Whether you’re outfitting a brand new school or replacing your school’s old student desks, there are a ton of options to choose from when it comes to the workstations you choose for incoming students. Before you make your final decision, you’ll want to determine what types of needs students in that classroom will have, and you may find that not every class will benefit from the same type of desk. So without further ado, these are the most common types of student desks along with some benefits to each.
Open Front Desks
Open front desks are the most popular options for elementary classrooms because they are simple but versatile. This type of desk has a book box underneath the work surface facing the user so that reading materials and school supplies are easily accessible. Open front desks usually come with height adjustable legs, meaning you’ll be able to set each desk to fit individuals perfectly.
Lift Lid Desks
Lift lid school desks are similar to open front desks in most ways, but the lift lid models have, well, a lid that lifts! Rather than offering a simple opening for books and belongings, the lift lid desk has a hinged lid that can be lifted up completely. The benefit to this is that lift lid desks provide complete access to desk contents, making it easier for students to see all of their books and school supplies rather than having to stick their arm in an opening and blindly rummage for materials.
Student Chair Desks
A student chair desk is a desk with a chair attached to it. In these types of workstations, the book box is typically built underneath the chair, but many options do not come with any book box at all. This type of desk is ideal for high school and university settings wherein the student is not using the same desk all day, every day and therefore does not have the need for a large storage space within the desk.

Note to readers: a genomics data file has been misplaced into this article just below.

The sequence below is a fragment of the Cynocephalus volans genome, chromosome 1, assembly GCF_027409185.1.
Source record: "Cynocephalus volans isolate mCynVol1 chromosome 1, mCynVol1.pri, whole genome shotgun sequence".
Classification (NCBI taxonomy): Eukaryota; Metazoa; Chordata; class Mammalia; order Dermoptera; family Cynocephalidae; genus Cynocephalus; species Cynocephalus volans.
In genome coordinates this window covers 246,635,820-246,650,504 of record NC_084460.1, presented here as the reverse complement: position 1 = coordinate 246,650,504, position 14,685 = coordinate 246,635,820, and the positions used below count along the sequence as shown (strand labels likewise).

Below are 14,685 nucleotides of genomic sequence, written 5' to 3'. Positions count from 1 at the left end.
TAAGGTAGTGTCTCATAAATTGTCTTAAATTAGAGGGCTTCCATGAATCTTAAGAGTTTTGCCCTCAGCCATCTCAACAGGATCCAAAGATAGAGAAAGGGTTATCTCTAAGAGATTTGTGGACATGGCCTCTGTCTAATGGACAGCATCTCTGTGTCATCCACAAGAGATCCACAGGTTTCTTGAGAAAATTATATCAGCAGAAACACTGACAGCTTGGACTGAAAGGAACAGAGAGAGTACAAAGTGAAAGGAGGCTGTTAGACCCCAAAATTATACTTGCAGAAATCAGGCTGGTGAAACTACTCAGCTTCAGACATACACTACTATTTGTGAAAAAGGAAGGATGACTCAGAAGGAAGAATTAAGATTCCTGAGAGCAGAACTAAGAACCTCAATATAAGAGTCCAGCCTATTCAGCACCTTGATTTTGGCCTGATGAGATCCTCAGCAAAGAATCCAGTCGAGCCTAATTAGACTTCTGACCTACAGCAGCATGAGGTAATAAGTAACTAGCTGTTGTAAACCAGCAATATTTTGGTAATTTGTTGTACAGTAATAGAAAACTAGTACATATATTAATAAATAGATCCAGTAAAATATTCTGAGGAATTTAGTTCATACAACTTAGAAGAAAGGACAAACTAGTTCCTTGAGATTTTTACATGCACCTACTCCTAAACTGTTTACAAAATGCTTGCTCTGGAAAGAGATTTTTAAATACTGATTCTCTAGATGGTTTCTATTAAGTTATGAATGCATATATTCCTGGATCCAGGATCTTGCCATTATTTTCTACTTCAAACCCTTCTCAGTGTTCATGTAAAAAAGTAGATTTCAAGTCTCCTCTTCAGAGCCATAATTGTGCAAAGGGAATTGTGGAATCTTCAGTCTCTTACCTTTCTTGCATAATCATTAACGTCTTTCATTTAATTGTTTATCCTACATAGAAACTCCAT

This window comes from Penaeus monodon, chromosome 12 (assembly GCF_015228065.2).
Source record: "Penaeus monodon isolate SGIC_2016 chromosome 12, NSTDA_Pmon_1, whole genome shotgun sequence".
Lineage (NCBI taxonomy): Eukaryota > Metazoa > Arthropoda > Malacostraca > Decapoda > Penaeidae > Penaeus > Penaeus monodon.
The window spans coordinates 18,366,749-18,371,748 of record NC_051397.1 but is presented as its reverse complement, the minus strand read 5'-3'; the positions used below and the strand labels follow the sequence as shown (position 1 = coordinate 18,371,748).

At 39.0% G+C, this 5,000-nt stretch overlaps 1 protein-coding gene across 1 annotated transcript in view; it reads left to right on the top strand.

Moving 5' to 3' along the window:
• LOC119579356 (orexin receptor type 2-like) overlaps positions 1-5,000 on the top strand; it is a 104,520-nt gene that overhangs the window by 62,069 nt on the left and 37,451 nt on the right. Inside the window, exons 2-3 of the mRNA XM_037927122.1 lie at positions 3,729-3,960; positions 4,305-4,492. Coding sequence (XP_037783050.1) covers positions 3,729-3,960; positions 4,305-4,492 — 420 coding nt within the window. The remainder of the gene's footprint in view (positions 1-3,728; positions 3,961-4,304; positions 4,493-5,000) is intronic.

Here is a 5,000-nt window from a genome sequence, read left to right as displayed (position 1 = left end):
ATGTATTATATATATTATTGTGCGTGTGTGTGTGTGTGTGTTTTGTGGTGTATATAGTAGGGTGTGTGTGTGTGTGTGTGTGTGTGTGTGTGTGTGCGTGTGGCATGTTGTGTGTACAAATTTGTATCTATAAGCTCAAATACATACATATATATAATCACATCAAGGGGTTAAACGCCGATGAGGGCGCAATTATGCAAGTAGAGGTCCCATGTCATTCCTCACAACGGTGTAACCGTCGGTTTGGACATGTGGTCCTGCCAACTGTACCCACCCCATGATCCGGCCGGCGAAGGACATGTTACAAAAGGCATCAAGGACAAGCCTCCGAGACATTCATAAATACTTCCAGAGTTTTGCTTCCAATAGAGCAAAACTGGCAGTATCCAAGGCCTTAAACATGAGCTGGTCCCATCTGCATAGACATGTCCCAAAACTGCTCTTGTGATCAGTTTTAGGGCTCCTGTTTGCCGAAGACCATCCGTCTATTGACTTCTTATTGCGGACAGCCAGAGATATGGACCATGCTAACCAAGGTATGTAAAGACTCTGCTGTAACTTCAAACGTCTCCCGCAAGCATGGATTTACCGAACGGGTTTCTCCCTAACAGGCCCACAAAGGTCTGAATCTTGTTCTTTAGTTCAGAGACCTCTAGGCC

Collaborative Learning Desks
If you’re teaching in the type of classroom that does a lot of collaborative work, then you’ll want some modular desks that can be easily pushed together and pulled apart at any time. These types of desk are typically made in unique shapes that make them easy to fit together for use in team exercises, and they do not usually come with any storage. Collaborative learning desks are rapidly growing in popularity and are commonly used in a variety of school settings ranging from k-8 to university level classrooms.
Standing and Adjustable Height Desks
Another growing trend in classroom design is the larger scale use of standing desk alternatives. Studies have shown that sitting for prolonged periods of time can lead to a myriad of health risks in adults, so it only makes sense that we’d want to start our children on the right path to a more active lifestyle from an early age by incorporating standing into the classroom. Some desks such as Safco’s Alphabetter even have built in footrest bars that swing so that young students can release energy during lessons.
What type of desks do you use in your classroom? Share your thoughts in the comments below!